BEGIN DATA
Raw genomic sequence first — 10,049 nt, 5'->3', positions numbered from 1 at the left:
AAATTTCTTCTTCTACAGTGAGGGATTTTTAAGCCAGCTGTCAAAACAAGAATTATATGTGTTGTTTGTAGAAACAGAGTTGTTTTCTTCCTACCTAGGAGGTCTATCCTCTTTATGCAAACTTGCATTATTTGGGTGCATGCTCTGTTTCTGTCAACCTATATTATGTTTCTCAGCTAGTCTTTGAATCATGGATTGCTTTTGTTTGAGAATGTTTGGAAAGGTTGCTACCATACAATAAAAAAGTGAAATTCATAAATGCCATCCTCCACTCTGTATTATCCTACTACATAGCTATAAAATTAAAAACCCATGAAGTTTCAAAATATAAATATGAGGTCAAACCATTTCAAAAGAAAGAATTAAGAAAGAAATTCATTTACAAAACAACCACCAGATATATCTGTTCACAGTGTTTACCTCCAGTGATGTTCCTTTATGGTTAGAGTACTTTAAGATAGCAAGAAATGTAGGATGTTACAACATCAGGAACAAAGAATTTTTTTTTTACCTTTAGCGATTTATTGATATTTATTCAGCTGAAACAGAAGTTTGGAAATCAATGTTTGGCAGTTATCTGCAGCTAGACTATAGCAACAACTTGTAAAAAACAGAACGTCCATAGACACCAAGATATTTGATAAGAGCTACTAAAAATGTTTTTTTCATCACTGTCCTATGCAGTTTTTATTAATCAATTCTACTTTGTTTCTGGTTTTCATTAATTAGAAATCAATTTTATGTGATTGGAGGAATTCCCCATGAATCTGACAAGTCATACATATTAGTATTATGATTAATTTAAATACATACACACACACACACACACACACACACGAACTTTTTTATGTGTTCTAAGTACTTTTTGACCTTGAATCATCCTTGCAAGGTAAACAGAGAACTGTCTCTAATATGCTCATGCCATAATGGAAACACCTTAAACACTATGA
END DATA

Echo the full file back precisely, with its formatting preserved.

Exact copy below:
Raw genomic sequence first — 10,049 nt, 5'->3', positions numbered from 1 at the left:
AAATTTCTTCTTCTACAGTGAGGGATTTTTAAGCCAGCTGTCAAAACAAGAATTATATGTGTTGTTTGTAGAAACAGAGTTGTTTTCTTCCTACCTAGGAGGTCTATCCTCTTTATGCAAACTTGCATTATTTGGGTGCATGCTCTGTTTCTGTCAACCTATATTATGTTTCTCAGCTAGTCTTTGAATCATGGATTGCTTTTGTTTGAGAATGTTTGGAAAGGTTGCTACCATACAATAAAAAAGTGAAATTCATAAATGCCATCCTCCACTCTGTATTATCCTACTACATAGCTATAAAATTAAAAACCCATGAAGTTTCAAAATATAAATATGAGGTCAAACCATTTCAAAAGAAAGAATTAAGAAAGAAATTCATTTACAAAACAACCACCAGATATATCTGTTCACAGTGTTTACCTCCAGTGATGTTCCTTTATGGTTAGAGTACTTTAAGATAGCAAGAAATGTAGGATGTTACAACATCAGGAACAAAGAATTTTTTTTTTACCTTTAGCGATTTATTGATATTTATTCAGCTGAAACAGAAGTTTGGAAATCAATGTTTGGCAGTTATCTGCAGCTAGACTATAGCAACAACTTGTAAAAAACAGAACGTCCATAGACACCAAGATATTTGATAAGAGCTACTAAAAATGTTTTTTTCATCACTGTCCTATGCAGTTTTTATTAATCAATTCTACTTTGTTTCTGGTTTTCATTAATTAGAAATCAATTTTATGTGATTGGAGGAATTCCCCATGAATCTGACAAGTCATACATATTAGTATTATGATTAATTTAAATACATACACACACACACACACACACACACACGAACTTTTTTATGTGTTCTAAGTACTTTTTGACCTTGAATCATCCTTGCAAGGTAAACAGAGAACTGTCTCTAATATGCTCATGCCATAATGGAAACACCTTAAACACTATGA